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Dr. Les Roberts Details Deaths in African Conflicts

By Evan Klondar '11  |  Contact Holly Foster 315-859-4068
Posted March 4, 2011
Tags African Politics

A packed Red Pit on Thursday March 3, was privileged to hear a “local boy done good,” as Professor Steve Orvis described him. Les Roberts, a native of the Syracuse area and now a human rights epidemiologist, visited Hamilton to talk about three of his conflict surveys. In a lecture titled “Three measures of hardship from three African wars,” Roberts led a transfixed crowd through a brief history of violence in war and then on to three examples he saw firsthand: Zimbabwe, the Central African Republic, and what is now Congo.

 

Roberts began by showing a graphic which described the size of Napoleon's army as it attacked Russia. As the campaign went on, more and more of the army succumbed to cold and disease; by the time Napoleon had fully retreated, 95 percent of his force was lost. Roberts explained that this was the common trend in war. Most casualties come from effects of the war but not actual violence. Problems such as malnutrition, dehydration, or a lack of medical services are extreme in conflict regions.


The first example was the case of Zimbabwe, where Robert Mugabe held a sham election in 2005. Despite losing the vote, he stuffed the ballot box and claimed victory. To take revenge on those who voted against him, he instituted Operation Murambatsvina, or “Operation clean sweep.” He leveled slums and pushed hundreds of thousands of people in the capital of Harare from their homes. No reporters or human rights agencies were allowed in Zimbabwe at the time, so it was very difficult to evaluate just how many people had been displaced. Aerial photos showed previously populated areas leveled; Roberts noted that it was “probably the first time [satellite] photographs were the primary proof of human rights abuses.”


Roberts and others went to Zimbabwe to document the atrocities and attempt to create a case for the International Criminal Court. He used a “spatial sampling method,” drawing a 2x2 km grid over Harare and picking every third inhabited square to sample. His questioners asked lots of indirect questions, hoping to ultimately discover the level of displacement. While the first survey found little displacement, a second survey of densely-populated areas found that nearly 20 percent of the people had been affected by Murambatsvina. In spite of a recorded spike in deaths during the period, Roberts was unable to make a case to the International Criminal Court. His conclusion was that he “did the wrong study” since even though it observed atrocities it was unable to draw any major statistically significant conclusions.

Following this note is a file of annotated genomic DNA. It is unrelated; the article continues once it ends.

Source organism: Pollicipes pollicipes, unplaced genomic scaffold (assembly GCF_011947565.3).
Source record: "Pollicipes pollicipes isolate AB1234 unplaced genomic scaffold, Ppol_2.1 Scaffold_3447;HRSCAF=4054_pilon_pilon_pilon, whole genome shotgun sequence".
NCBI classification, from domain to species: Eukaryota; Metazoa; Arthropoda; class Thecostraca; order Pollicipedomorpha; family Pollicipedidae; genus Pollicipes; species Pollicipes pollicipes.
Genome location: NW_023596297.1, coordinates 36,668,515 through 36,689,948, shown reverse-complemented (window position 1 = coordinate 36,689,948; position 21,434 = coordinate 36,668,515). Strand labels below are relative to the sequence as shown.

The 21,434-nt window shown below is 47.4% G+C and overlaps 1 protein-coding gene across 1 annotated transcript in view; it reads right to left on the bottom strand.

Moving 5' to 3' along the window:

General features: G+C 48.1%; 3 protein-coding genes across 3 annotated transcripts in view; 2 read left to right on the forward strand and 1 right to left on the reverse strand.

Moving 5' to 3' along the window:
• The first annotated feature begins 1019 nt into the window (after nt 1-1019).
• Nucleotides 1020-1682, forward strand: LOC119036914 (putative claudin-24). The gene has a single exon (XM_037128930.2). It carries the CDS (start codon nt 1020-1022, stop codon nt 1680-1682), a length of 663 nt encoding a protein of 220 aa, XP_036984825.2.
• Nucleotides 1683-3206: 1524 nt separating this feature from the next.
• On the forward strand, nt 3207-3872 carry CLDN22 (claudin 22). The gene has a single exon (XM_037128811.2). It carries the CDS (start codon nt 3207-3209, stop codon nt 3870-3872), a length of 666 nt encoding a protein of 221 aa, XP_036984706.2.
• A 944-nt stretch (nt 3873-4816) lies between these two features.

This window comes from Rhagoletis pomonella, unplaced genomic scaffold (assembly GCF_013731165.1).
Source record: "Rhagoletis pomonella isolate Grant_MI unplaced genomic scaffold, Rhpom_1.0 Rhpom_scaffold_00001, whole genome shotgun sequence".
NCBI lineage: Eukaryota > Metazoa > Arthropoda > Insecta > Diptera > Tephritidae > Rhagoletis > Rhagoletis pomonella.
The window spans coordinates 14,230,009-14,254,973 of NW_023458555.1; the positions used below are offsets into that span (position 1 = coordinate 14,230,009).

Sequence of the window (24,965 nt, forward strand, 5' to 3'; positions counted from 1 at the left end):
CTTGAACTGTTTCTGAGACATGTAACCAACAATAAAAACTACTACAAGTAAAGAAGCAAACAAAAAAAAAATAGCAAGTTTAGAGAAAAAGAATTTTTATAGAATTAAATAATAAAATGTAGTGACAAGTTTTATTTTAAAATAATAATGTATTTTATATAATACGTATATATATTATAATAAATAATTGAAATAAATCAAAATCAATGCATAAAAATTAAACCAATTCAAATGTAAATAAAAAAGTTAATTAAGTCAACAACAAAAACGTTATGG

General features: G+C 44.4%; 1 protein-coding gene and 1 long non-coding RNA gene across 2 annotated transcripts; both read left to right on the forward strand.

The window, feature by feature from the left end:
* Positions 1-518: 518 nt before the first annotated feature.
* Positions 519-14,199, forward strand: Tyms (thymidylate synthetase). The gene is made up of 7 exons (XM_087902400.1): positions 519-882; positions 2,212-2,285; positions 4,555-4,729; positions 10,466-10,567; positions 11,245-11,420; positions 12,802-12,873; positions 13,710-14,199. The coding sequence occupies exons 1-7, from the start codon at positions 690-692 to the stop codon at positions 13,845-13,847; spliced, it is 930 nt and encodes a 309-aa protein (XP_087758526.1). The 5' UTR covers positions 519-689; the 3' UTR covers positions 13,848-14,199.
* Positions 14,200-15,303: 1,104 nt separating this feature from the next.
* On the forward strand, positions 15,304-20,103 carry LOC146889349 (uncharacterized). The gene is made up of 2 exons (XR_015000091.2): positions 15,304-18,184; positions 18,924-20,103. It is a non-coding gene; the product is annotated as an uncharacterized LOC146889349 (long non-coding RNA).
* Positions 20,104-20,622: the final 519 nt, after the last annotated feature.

Deaths in the Central African Republic were the topic of another investigation by Roberts. The United Nations commissioned the study after a 2008 cease fire. Using a similar spatial sampling method, Roberts interviewed 598 women. He found that the mortality rate in the government-controlled southern portion of the country was four times higher than the regional average. In the ungoverned North, the rate was even higher.


Shortly before Roberts' study, UNICEF and the Central African Republic government conducted a survey that found a death rate three times lower. Roberts observed that countries have an incentive to under-report deaths, and as a result of UNICEF pressure he could not release his findings even after Doctors Without Borders verified his methodology. He observed that more people will die in the CAR this year than died in the Haiti earthquake in early 2010.


His last example discussed the situation in Congo in the late 1990s and early 21st century. After the Rwandan genocide, Hutus who were involved in the massacres fled to Eastern Congo. Rwanda and Uganda went across the border to capture them, ultimately invading all of Congo. Roberts did work combating measles in Congo when he heard a New York Times report that said 150,000 people died in the conflict. Believing this was too low, Roberts investigated further and found that 1.7 million people died between 1998 and 2000. In a 2001 follow-up, Roberts found that a total of 2.5 million people had died.


Roberts asserted that in all cases the deaths from war were mostly children. He observed that deaths did not come from one source, and violence had many cascading effects. It led to the closure of health clinics, hunger, disease, and dehydration. He also noted that most estimates of deaths in conflicts were guesses or simply made up. Roberts concluded by noting that solving these problems in 20 years will require skills no one has yet, but skills students can learn.
 

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